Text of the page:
Restrictions on PPP Co – Usual restrictions on the SPV/PPP Co will need to be added, as per clause 34 of the Commercial Principles.
Representations by PPP Co – add provisions reflecting clause 33.2.1 of the Commercial Principles.
Disputes – Option W1 would work. W1.3(4) provides for consolidation of linked claims under subcontracts (i.e the D&C Contract and the O&M Contract), but it doesn’t provide for equivalent relief/compensation (i.e compensation relief to subcontractor to be limited to compensation/relief provided by client). The latter may be unenforceable as a ‘pay when paid’ clause under the security of payment legislation. The D&C and O&M Contracts could include provisions similar to clause W1.3(5) of ECS. The adjudicator appointed under W1 acts impartially and independently (W1.2(2)), and in doing so could perform the same functions as are performed by the independent expert under cl.30.3 of the Commercial Principles. The tribunal in W1.4 could be arbitration or litigation.
Side Deeds – include Option X8. The Contract Data should require the Contractor to:
- ensure its D&C Contractor and its O&M Contractor provide undertakings to ARTC in the form of the Side Deeds included in the Scope.
- provide undertakings to the Client and the Debt Financiers in the form of the Debt Finance Side Deed included in the Scope.
Ordinarily, these should be provided as a condition precedent to the PPP Contract becoming effective, in which event clause X8.5 may be deleted;
Performance bond – include Option X13.
Limitation on liability – include Option X18
Rail safety – consider adding provision that makes it clear that SPV is responsible for ensuring that its contractors hold any accreditation required under the Rail Safety National Law. Suspension or revocation of accreditation should be included as a termination event.
Building Code – ARTC is required to comply with the Building Code as though it were a funding entity for the Inland Rail Programme. The Building Code places obligations on funding entities both during the procurement of “Commonwealth funded building work” and during the conduct of the work.
ISCA Target Rating – Add a provision that requires PPP Co to achieve an ISCA rating of at least 60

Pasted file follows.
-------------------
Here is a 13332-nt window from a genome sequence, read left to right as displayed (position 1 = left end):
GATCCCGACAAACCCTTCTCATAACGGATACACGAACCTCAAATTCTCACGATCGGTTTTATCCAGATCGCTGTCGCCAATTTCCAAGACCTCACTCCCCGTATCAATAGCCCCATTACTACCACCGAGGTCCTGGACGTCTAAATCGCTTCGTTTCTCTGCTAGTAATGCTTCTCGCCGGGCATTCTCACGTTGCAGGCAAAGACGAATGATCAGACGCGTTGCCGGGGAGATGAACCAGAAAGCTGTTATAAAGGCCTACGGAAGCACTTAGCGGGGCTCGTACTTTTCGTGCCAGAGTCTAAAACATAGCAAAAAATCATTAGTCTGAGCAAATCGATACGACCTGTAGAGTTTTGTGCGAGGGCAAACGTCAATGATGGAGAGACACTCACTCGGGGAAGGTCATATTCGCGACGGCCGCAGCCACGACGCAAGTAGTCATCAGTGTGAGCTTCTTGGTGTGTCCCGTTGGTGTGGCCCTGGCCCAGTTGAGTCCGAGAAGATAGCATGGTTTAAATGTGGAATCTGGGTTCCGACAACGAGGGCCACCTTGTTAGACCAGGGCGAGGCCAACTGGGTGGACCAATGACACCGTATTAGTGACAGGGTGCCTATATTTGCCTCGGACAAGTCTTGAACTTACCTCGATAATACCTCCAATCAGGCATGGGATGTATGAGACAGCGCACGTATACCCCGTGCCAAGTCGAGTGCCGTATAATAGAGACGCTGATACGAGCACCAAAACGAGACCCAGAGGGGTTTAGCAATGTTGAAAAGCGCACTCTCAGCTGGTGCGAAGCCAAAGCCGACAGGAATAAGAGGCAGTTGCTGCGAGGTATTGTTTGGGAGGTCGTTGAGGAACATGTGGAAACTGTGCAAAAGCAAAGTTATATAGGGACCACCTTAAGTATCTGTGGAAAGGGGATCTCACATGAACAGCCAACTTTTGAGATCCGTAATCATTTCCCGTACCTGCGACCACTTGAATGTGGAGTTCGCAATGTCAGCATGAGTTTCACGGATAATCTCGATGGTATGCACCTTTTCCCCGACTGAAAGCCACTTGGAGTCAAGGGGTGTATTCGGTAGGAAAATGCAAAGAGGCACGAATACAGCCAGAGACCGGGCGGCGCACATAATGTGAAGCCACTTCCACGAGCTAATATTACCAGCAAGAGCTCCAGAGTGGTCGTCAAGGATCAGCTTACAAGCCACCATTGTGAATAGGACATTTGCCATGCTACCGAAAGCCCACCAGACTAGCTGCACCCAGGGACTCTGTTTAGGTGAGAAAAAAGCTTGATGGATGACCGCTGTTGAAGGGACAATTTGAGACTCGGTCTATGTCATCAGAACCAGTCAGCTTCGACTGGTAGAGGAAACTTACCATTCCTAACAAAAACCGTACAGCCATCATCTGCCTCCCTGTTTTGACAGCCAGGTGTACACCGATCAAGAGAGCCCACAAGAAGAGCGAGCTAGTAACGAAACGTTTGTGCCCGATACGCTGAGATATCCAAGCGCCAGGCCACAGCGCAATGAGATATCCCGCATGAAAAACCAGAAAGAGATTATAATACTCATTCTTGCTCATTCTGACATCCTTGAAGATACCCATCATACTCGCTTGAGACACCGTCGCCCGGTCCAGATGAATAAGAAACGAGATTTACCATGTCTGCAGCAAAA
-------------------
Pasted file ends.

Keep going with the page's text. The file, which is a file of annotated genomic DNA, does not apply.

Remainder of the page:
ARTC Supplied Material – ARTC proposes to supply rail, sleepers, turnouts etc. Need to add provisions that:
- require PPP Co to inspect such materials for defects upon delivery,
- require ARTC to procure timely rectification of defects identified by PPP Co;
- make PPP Co responsible for any defects that PPP Co ought to have identified by inspection;
- make latent defects in materials a compensation event.
Social Outcomes – Amendments to address ARTC’s desired social outcomes in relation to workforce management, local and indigenous industry participation, housing and accommodation, health and community well-being, community and stakeholder engagement – see slide in this Industry Briefing Presentation.
GST – clause 51.5 may be sufficient. Probably prudent to at least state that all amounts stated in the contract are exclusive of GST unless otherwise stated. A more extensive GST clause may be required.
Good answers would also reflect the public information then available regarding the Inland Rail project, including:
- the PPP Contract will only apply to the 126km section of Inland Rail from Gowrie to Kagaru (G2K) in Queensland;
- the Gowrie to Kagaru section of Inland Rail includes approximately 8.5km of major tunnelling;
- ARTC will be the government counterparty to the PPP Contract;
- the private partner will be responsible for the design, build, financing and maintenance of the G2K section;
- ARTC anticipates the PPP structure will be an ‘availability charge’ type arrangement;
- Ventilation is a key challenge – PPP Co to operate the ventilation system, to ensure the tunnel and associated rail infrastructure can be used (i.e is available)
- G2K section will need to interface with sections of Inland Rail either side;
- Query whether it makes sense for PPP Co to maintain the track infrastructure for G2K, while ARTC (or someone else engaged by ARTC) maintains the track infrastructure for balance of Inland Rail line
- But ventilation system and tunnel infrastructure will need to be operated and maintained
- ARTC intends to supply various materials (eg rail, sleepers, turnouts, culverts, ballast/capping) to its contractors
- ARTC intends to provide geotechnical information to bidders (factual report only, not interpretations)
- Railway to be immune from 1% AEP flood.
- ARTC has selected the route/site
While the project concerns a railway, which is commonly thought of as “economic infrastructure”, the Commercial Guidelines for Social Infrastructure PPPs are more relevant than the Commercial Principles for Economic Infrastructure PPPs because it is proposed that the Inland Rail PPP will be an availability payment PPP, ie PPP Co’s revenue stream will take the form of an availability/service payment from ARTC. It is ARTC, not PPP Co, that will:
- generate revenue from the operation of the railway by charging users (above rail freight operators) rail access charges for the use of the rail infrastructure; and
- take demand risk.
A good answer will make specific reference to various sections of the Commercial Principles, to explain:
- how the DBOC departs from the Commercial Principles;
- what needs to the added to the DBOC, and/or
- how the DBOC needs to be amended to better reflect the Commercial Principles
2 years later….
Despite the exam question being set 2 years ago, it’s not too late for ARTC to pursue this approach to its PPP contract, as the market is still waiting for ARTC to release its RFP for the Inland Rail PPP. Will they do so? I doubt it.